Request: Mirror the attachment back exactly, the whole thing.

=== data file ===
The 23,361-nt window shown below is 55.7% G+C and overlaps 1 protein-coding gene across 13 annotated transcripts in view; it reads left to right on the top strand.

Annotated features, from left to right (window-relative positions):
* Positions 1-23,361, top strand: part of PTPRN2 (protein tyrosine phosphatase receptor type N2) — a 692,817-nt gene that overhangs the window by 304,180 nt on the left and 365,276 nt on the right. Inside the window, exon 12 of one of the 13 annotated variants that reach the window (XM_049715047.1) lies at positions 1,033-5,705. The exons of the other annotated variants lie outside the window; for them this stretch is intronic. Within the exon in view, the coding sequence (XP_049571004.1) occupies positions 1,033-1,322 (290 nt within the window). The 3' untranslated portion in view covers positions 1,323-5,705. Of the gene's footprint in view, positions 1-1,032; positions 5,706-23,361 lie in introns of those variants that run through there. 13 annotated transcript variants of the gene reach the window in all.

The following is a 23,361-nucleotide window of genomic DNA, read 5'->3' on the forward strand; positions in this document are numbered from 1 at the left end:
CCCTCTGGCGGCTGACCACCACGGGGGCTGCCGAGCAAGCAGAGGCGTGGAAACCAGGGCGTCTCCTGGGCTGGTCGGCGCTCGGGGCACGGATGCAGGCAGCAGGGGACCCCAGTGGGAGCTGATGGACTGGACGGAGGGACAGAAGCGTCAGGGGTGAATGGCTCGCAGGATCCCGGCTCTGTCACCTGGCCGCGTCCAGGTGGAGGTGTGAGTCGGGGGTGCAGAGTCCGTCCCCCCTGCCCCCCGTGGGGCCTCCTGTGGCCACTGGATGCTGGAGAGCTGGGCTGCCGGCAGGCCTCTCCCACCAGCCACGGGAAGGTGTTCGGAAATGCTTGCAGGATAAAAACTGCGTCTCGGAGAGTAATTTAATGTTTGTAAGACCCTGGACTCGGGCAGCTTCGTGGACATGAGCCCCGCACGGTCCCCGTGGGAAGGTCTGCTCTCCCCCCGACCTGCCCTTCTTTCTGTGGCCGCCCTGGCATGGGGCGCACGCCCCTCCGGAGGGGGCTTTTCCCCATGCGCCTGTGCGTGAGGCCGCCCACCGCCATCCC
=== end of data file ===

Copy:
The 23,361-nt window shown below is 55.7% G+C and overlaps 1 protein-coding gene across 13 annotated transcripts in view; it reads left to right on the top strand.

Annotated features, from left to right (window-relative positions):
* Positions 1-23,361, top strand: part of PTPRN2 (protein tyrosine phosphatase receptor type N2) — a 692,817-nt gene that overhangs the window by 304,180 nt on the left and 365,276 nt on the right. Inside the window, exon 12 of one of the 13 annotated variants that reach the window (XM_049715047.1) lies at positions 1,033-5,705. The exons of the other annotated variants lie outside the window; for them this stretch is intronic. Within the exon in view, the coding sequence (XP_049571004.1) occupies positions 1,033-1,322 (290 nt within the window). The 3' untranslated portion in view covers positions 1,323-5,705. Of the gene's footprint in view, positions 1-1,032; positions 5,706-23,361 lie in introns of those variants that run through there. 13 annotated transcript variants of the gene reach the window in all.

The following is a 23,361-nucleotide window of genomic DNA, read 5'->3' on the forward strand; positions in this document are numbered from 1 at the left end:
CCCTCTGGCGGCTGACCACCACGGGGGCTGCCGAGCAAGCAGAGGCGTGGAAACCAGGGCGTCTCCTGGGCTGGTCGGCGCTCGGGGCACGGATGCAGGCAGCAGGGGACCCCAGTGGGAGCTGATGGACTGGACGGAGGGACAGAAGCGTCAGGGGTGAATGGCTCGCAGGATCCCGGCTCTGTCACCTGGCCGCGTCCAGGTGGAGGTGTGAGTCGGGGGTGCAGAGTCCGTCCCCCCTGCCCCCCGTGGGGCCTCCTGTGGCCACTGGATGCTGGAGAGCTGGGCTGCCGGCAGGCCTCTCCCACCAGCCACGGGAAGGTGTTCGGAAATGCTTGCAGGATAAAAACTGCGTCTCGGAGAGTAATTTAATGTTTGTAAGACCCTGGACTCGGGCAGCTTCGTGGACATGAGCCCCGCACGGTCCCCGTGGGAAGGTCTGCTCTCCCCCCGACCTGCCCTTCTTTCTGTGGCCGCCCTGGCATGGGGCGCACGCCCCTCCGGAGGGGGCTTTTCCCCATGCGCCTGTGCGTGAGGCCGCCCACCGCCATCCC